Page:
This Invention Could Save Your Life

A new invisible bike helmet could revolutize the way people move. But it’s got a steep climb to commercial success in the United States.

National Journal
Matt Berman
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Matt Berman
Nov. 15, 2013, 3 a.m.

It looks like a trash­bag com­ing out of a finely-pat­terned neck-pil­low. But if you find your­self col­lid­ing with a Volvo on your bike, it could ac­tu­ally save your life.

Meet Hövd­ing, the in­vis­ible bike hel­met. It’s a real, ac­tu­al thing. But it won’t be so easy for it to come to mar­ket in the United States.

Here’s a three-minute doc­u­ment­ary about the Swedish hel­met and its founders:

Bi­cycle in­jur­ies are ob­vi­ously ser­i­ous busi­ness. The 677 cyc­ling deaths in 2011 (the last year for which there’s data) made up 2 per­cent of all mo­tor-vehicle traffic deaths. Ac­cord­ing to the Na­tion­al High­way Traffic Safety Ad­min­is­tra­tion, 48,000 bikers were in­jured in crashes. At the same time, bike rider­ship has been on the rise in the United States.

And yes, hel­mets make a big dif­fer­ence. Hel­met use re­duces the risk of head in­jury by 85 per­cent, says the In­sur­ance In­sti­tute for High­way Safety. But use isn’t at all uni­ver­sal. The most re­cent gov­ern­ment study in 1999 pegged hel­met use at about 50 per­cent. And state laws that man­date hel­met use, ac­cord­ing to this map from IIHS, aren’t really for­cing any­one’s hand:

Part of the is­sue with hel­mets comes down to a simple mat­ter of clunk­i­ness. Sure, mak­ing a bi­cycle hel­met a bit less bulky and ugly won’t ne­ces­sar­ily save hun­dreds of lives. But the in­vis­ible hel­met has the po­ten­tial to help kick up the num­ber of people who use hel­mets, and feel com­fort­able on a bike in gen­er­al.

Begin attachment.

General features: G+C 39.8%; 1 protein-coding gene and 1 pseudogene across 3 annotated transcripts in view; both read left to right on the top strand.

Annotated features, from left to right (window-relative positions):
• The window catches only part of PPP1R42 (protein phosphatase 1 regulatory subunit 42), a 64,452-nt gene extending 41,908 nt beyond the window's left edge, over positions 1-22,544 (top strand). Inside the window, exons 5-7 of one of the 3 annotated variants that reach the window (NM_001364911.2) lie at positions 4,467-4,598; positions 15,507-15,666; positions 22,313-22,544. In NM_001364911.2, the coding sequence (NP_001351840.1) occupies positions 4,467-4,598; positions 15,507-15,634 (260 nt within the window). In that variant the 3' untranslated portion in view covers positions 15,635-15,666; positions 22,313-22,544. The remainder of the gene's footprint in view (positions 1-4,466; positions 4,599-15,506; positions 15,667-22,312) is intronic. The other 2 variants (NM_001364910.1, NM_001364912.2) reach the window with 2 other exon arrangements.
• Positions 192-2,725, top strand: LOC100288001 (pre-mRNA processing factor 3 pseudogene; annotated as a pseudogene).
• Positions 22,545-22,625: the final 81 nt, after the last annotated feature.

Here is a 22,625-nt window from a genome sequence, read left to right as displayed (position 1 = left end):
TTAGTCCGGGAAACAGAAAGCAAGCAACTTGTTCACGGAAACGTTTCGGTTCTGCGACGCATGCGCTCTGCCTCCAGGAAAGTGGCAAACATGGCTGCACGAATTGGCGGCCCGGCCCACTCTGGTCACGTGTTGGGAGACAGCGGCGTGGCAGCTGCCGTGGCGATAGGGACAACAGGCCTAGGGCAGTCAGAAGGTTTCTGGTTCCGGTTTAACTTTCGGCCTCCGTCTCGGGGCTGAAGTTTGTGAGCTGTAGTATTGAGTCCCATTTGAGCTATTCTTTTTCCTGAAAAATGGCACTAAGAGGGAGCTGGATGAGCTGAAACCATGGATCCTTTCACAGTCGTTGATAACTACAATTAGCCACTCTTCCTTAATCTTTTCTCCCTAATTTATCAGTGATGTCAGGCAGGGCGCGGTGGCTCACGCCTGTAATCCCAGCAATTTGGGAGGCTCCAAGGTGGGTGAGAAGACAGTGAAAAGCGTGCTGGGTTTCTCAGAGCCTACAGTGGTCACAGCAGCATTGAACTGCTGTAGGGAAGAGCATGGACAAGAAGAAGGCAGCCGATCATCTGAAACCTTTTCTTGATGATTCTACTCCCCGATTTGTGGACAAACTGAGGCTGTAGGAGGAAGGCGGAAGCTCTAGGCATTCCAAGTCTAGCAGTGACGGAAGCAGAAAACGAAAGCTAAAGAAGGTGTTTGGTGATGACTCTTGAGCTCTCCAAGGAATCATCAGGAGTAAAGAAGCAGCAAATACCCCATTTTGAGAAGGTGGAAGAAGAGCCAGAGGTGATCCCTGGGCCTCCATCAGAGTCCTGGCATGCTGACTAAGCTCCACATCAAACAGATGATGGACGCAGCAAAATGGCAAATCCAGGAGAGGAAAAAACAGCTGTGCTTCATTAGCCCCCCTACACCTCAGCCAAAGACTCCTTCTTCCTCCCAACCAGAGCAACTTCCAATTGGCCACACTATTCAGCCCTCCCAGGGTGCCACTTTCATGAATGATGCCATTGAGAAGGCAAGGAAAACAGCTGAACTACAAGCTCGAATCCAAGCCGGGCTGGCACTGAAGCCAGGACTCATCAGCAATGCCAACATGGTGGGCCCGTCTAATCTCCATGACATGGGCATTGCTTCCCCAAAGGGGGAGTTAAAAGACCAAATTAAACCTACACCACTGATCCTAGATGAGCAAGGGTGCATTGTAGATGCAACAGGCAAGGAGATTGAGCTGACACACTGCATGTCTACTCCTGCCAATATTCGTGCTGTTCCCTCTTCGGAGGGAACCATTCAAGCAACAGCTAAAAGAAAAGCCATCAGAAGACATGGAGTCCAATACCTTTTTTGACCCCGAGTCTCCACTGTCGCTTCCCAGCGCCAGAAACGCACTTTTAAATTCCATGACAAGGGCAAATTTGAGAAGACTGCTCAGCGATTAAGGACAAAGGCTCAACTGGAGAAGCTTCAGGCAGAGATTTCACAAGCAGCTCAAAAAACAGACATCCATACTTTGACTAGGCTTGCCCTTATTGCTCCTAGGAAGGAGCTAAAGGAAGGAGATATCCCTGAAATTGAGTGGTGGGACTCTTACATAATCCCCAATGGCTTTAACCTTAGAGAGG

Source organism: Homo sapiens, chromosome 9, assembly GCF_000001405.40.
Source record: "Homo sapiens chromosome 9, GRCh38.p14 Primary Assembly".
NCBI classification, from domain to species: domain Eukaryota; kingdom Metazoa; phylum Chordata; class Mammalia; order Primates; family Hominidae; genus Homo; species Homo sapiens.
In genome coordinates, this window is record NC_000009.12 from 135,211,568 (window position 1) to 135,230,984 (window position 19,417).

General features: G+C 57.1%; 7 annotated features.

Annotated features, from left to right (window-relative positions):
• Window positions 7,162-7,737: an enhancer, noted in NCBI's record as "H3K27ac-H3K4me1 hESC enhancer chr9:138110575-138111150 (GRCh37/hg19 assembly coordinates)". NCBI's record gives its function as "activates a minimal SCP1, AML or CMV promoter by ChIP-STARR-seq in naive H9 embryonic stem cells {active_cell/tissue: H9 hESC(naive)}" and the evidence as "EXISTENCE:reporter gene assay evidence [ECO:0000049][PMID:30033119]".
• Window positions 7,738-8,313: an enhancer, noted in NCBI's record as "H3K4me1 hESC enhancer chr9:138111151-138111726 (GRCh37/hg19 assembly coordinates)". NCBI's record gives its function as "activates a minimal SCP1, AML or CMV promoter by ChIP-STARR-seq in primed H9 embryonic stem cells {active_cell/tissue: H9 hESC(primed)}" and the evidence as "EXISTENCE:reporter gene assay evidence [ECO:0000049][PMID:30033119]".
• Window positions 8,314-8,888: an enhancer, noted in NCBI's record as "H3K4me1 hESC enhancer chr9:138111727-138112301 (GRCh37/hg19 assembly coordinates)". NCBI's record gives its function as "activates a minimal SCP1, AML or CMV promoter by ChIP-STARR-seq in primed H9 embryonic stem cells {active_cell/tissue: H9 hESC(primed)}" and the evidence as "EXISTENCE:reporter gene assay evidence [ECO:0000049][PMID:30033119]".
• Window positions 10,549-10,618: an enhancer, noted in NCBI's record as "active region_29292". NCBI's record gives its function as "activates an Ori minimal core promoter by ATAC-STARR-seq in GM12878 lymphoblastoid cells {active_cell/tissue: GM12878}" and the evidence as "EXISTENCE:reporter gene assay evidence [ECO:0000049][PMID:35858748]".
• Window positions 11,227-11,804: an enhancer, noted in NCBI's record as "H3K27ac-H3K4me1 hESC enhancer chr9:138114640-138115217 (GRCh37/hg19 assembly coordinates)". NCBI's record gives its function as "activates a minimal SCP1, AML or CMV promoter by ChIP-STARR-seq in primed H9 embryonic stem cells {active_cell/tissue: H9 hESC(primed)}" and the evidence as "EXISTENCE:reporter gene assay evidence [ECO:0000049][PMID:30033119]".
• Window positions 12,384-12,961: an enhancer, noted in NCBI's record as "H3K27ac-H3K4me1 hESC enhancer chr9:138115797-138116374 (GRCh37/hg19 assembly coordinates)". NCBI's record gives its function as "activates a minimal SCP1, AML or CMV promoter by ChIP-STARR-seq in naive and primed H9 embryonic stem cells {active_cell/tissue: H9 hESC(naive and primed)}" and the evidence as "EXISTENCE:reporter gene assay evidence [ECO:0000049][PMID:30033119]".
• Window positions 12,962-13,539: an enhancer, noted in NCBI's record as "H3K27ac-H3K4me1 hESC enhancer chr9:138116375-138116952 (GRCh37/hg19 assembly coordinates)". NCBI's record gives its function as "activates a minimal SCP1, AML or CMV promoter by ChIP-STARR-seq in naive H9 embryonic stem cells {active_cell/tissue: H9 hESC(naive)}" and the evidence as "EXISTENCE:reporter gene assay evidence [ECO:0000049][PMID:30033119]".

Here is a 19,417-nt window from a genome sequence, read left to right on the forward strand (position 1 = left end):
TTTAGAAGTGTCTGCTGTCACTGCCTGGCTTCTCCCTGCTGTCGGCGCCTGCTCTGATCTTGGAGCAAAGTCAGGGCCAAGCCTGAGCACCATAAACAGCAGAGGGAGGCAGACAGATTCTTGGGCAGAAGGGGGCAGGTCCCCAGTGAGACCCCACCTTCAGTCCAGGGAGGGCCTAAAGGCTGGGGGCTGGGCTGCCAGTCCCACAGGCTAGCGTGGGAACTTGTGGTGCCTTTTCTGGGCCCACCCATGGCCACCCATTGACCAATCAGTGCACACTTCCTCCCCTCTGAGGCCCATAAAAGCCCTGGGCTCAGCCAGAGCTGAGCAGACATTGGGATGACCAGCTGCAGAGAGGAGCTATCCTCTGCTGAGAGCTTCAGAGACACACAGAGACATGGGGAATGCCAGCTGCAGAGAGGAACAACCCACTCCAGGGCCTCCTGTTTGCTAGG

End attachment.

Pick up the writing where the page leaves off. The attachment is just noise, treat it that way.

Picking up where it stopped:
If the doc­u­ment­ary above didn’t con­vince you that a bat­tery-powered hel­met with sensors could save your head from a crash, check out this crash test video, which has been viewed nearly 2 mil­lion times on You­Tube:

The hel­met didn’t just pass European in­spec­tion. It also suc­ceeded in a test by a Swedish in­sur­ance com­pany that went at high­er max­im­um speeds than the European stand­ards, and it per­formed bet­ter than 12 oth­er more-stand­ard bike hel­mets.

But there are a couple prob­lems. First and fore­most: gov­ern­ment reg­u­la­tion.

The hel­mets are on sale right now in Sweden, but they can’t leg­ally be sold in the United States as a safety hel­met un­til they pass the tests of the Con­sumer Product Safety Com­mis­sion.

(Hövd­ing)The tests, which are known to be stricter than those in Europe, have a few ob­vi­ously dif­fi­cult ele­ments for the in­vis­ible hel­met. Many of the reg­u­la­tions have to do with the po­s­i­tion­ing of the hel­met in dif­fer­ent situ­ations, which can be a bit con­fus­ing when the hel­met is, you know, an airbag that comes out at the last minute.

The gov­ern­ment isn’t the only thing in the way. The hel­mets re­tail right now for €399, or just over $537. Without get­ting that price down, it’s hard to ima­gine all that many people buy­ing an in­vis­ible hel­met, no mat­ter the fash­ion ap­peal.

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